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Medication errors in mental healthcare: a systematic review
  1. Ian D Maidment1,
  2. Paul Lelliott2,
  3. Carol Paton3
  1. 1Kent & Medway NHS & Social Care Partnership Trust, St Martin’s Hospital, Canterbury, UK
  2. 2Royal College of Psychiatrists’ Research and Training Unit; Oxleas NHS Trust, London, UK
  3. 3Oxleas NHS Trust, Dartford, Kent, UK
  1. Correspondence to:
 Ian D Maidment
 Eastern & Area Coastal Office, St Martin’s Hospital, Littlebourne Road, Canterbury, Kent CT1 1AZ, UK; ian.maidment{at}nhs.net

Abstract

Background: It has been estimated that medication error harms 1–2% of patients admitted to general hospitals. There has been no previous systematic review of the incidence, cause or type of medication error in mental healthcare services.

Methods: A systematic literature search for studies that examined the incidence or cause of medication error in one or more stage(s) of the medication-management process in the setting of a community or hospital-based mental healthcare service was undertaken. The results in the context of the design of the study and the denominator used were examined.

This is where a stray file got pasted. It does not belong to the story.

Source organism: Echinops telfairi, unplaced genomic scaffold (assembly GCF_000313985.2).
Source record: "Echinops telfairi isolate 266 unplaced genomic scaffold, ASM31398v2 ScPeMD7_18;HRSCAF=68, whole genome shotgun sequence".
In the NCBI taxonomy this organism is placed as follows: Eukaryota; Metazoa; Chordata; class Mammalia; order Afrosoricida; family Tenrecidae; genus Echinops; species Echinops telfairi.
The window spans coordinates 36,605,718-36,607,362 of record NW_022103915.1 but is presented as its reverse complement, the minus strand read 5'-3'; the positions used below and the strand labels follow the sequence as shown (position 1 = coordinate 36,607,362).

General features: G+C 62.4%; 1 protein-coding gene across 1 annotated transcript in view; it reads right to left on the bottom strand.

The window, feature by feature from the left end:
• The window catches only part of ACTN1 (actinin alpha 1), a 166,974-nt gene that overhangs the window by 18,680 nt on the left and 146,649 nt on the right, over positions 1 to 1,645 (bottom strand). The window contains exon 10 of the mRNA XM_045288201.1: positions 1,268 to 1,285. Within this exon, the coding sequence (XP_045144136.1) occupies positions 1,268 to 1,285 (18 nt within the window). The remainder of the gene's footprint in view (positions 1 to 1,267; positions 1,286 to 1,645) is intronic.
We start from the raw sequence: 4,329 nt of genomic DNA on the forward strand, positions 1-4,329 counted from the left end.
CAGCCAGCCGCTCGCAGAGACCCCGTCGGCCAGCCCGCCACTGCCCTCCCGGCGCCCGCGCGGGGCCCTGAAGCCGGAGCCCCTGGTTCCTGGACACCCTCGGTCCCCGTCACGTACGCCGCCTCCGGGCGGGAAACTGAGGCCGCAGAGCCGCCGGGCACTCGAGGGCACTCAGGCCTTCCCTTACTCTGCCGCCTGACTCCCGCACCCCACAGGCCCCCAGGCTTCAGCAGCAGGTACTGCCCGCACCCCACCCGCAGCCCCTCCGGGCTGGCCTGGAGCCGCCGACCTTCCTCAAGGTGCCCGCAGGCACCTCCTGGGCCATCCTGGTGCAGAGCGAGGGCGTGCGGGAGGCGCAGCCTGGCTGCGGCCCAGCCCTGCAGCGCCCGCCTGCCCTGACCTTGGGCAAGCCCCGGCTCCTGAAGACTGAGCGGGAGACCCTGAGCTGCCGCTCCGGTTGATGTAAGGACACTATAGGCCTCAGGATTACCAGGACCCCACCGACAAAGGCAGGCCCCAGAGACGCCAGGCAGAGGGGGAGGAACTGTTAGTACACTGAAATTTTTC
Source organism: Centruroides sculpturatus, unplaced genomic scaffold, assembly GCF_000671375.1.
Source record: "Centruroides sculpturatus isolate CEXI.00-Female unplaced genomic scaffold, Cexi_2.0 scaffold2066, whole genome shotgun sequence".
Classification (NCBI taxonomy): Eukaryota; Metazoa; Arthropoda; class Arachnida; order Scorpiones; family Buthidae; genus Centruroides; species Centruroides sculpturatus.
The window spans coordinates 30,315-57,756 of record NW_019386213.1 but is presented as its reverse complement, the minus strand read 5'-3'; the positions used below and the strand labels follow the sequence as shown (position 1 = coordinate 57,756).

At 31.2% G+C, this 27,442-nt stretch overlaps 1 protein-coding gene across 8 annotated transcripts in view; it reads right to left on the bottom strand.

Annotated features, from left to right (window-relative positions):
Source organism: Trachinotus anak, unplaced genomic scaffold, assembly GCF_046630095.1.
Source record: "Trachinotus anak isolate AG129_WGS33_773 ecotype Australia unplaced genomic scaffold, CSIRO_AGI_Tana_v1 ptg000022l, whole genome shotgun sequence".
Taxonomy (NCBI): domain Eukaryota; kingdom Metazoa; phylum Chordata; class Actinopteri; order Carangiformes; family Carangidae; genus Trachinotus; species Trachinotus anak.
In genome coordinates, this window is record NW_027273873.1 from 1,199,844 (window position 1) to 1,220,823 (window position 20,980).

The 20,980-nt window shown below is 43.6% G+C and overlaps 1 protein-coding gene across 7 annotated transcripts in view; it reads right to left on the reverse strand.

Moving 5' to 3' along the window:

Results: All studies examined medication management processes, as opposed to outcomes. The reported rate of error was highest in studies that retrospectively examined drug charts, intermediate in those that relied on reporting by pharmacists to identify error and lowest in those that relied on organisational incident reporting systems. Only a few of the errors identified by the studies caused actual harm, mostly because they were detected and remedial action was taken before the patient received the drug. The focus of the research was on inpatients and prescriptions dispensed by mental health pharmacists.

Conclusion: Research about medication error in mental healthcare is limited. In particular, very little is known about the incidence of error in non-hospital settings or about the harm caused by it. Evidence is available from other sources that a substantial number of adverse drug events are caused by psychotropic drugs. Some of these are preventable and might probably, therefore, be due to medication error. On the basis of this and features of the organisation of mental healthcare that might predispose to medication error, priorities for future research are suggested.

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Footnotes

  • Competing interests: None.

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